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Transcription-coupled repair is a DNA repair mechanism which operates in tandem with transcription. The activity of TCR has been known for 20 years, but its mechanism of action is an area of current research. Failure of the transcription-coupled repair is the cause of Cockayne syndrome, an extreme form of accelerated aging that is fatal early in life.
Additional recommended knowledge
Genes are copied from DNA to make messenger RNA to instruct protein synthesis by RNA polymerase II. When RNA polymerase finds a lesion in the DNA, like those caused by UV light it stops and the gene is not transcribed. TCR is associated with RNA polymerase II, and the stalled RNAP is the trigger for TCR both in prokaryotes and eukaryotes.
Researchers looked at the CSB protein, which is mutated in patients with Cockayne syndrome, and found that it associated with XPG (another protein associated with the syndrome) and found that RNA polymerase II is stalled during transcription, XPG and CSB respond to the stalled transcription bubble. They then recruit transcription factor II H and other proteins and protein complexes to remodel RNA polymerase, gain access to the bubble, and repair the lesion while leaving polymerase in place.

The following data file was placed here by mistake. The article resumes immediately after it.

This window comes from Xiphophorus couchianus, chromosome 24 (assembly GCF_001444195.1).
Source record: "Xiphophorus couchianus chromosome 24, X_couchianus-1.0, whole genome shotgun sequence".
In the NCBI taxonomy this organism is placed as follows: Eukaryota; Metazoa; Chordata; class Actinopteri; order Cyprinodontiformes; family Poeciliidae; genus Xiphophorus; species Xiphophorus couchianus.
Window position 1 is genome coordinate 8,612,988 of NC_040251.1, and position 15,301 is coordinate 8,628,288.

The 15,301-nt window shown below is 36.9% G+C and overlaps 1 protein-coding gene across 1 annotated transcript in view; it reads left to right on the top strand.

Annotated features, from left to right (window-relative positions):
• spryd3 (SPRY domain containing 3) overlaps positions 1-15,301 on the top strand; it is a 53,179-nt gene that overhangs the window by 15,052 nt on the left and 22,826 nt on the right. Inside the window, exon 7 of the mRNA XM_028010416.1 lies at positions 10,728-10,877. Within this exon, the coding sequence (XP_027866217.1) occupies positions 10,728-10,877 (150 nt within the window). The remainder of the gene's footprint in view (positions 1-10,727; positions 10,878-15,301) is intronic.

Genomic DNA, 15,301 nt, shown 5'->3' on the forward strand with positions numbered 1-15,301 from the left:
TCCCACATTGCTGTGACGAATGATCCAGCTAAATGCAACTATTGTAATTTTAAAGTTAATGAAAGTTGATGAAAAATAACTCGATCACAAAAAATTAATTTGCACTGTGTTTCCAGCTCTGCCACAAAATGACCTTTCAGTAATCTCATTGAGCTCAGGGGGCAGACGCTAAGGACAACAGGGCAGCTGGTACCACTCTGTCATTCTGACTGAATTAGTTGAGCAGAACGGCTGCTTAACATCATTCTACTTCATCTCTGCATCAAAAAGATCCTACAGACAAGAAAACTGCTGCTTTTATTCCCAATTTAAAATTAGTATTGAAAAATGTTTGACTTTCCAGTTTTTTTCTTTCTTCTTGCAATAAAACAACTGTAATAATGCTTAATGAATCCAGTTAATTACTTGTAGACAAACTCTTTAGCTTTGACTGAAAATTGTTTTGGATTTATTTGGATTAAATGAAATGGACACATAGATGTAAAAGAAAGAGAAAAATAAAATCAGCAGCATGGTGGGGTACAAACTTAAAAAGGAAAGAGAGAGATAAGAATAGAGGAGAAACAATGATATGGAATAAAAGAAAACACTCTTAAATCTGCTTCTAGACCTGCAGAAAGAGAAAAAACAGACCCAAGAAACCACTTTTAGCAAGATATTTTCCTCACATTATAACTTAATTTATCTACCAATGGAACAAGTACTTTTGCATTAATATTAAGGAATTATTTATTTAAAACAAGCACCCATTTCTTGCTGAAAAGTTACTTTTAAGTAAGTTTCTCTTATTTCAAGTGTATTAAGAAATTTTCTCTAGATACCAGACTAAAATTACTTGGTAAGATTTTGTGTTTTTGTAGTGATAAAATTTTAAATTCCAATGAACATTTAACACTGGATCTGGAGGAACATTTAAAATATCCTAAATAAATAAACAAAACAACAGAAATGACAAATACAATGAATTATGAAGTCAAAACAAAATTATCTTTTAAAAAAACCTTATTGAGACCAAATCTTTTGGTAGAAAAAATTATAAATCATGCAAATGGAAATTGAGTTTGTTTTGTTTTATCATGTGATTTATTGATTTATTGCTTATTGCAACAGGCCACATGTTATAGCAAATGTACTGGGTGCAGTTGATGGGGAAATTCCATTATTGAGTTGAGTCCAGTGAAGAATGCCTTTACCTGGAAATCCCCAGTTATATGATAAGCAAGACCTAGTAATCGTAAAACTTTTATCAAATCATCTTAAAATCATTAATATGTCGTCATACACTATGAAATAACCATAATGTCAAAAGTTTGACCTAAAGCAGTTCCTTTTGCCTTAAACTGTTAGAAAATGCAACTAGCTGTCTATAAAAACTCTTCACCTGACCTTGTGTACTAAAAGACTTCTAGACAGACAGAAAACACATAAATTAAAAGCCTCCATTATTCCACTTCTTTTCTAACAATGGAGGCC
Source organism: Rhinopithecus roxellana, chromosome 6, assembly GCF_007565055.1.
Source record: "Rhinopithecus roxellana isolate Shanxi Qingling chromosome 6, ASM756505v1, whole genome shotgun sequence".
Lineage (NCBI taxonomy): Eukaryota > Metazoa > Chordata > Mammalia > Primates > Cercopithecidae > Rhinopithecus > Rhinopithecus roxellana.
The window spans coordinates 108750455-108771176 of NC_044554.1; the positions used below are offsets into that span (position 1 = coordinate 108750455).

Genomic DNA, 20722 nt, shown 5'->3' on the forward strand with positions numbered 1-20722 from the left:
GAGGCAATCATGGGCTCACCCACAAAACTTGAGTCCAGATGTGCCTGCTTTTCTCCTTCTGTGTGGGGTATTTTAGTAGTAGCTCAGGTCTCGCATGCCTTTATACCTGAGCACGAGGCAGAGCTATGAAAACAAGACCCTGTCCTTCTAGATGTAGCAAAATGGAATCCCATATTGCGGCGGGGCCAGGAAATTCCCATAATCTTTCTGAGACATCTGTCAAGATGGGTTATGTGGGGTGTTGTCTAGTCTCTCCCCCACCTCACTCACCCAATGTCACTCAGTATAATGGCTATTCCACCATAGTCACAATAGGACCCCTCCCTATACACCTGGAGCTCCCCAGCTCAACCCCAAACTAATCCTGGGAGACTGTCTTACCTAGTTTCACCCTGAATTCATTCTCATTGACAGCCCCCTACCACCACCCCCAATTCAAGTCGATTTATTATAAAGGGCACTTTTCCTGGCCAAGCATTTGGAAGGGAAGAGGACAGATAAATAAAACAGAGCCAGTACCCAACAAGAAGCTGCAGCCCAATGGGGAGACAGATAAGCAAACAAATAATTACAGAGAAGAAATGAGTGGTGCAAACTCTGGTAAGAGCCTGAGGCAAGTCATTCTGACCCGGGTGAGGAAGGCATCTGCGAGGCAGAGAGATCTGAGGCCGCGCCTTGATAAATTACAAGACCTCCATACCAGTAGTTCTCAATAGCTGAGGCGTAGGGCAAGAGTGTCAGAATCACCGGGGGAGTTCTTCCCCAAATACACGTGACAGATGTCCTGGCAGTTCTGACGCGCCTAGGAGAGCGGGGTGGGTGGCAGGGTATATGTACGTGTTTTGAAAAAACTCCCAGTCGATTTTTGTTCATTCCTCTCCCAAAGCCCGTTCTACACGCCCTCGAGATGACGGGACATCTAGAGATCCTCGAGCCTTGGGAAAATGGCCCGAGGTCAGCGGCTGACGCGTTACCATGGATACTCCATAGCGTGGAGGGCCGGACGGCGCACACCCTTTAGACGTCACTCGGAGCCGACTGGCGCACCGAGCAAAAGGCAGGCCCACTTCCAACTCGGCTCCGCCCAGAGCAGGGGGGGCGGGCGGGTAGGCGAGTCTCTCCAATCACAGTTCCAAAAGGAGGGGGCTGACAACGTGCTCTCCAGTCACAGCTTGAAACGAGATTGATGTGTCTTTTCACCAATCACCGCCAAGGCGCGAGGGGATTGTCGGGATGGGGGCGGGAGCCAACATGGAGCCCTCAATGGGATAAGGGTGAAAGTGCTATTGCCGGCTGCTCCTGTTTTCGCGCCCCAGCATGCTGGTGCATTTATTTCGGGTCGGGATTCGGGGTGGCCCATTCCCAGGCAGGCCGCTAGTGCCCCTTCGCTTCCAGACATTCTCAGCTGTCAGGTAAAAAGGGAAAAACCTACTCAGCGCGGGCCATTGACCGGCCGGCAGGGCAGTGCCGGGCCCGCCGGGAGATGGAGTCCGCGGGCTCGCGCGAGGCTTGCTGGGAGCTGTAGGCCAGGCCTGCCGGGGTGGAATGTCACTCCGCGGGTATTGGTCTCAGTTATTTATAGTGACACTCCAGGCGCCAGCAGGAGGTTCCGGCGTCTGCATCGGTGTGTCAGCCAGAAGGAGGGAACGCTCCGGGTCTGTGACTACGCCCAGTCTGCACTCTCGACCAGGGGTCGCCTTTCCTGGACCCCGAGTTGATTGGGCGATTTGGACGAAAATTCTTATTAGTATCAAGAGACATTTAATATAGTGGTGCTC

Other repair mechanisms are possible but less accurate and efficient.
TCR also exists in bacteria, and is mediated by the TRCF (Mfd) protein. TRCF is an SF2 ATPase that uses ATP hydrolysis to translocate on dsDNA upstream of the transcription bubble and forward translocate RNA Polymerase, thus initiating dissociation of the RNA Polymerase ternary elongation complex. TRCF also recruits the Uvr(A)BC nucleotide excision repair machinery by direct physical interaction with the UvrA subunit.
|This article is licensed under the GNU Free Documentation License. It uses material from the Wikipedia article "Transcription-coupled_repair". A list of authors is available in Wikipedia.|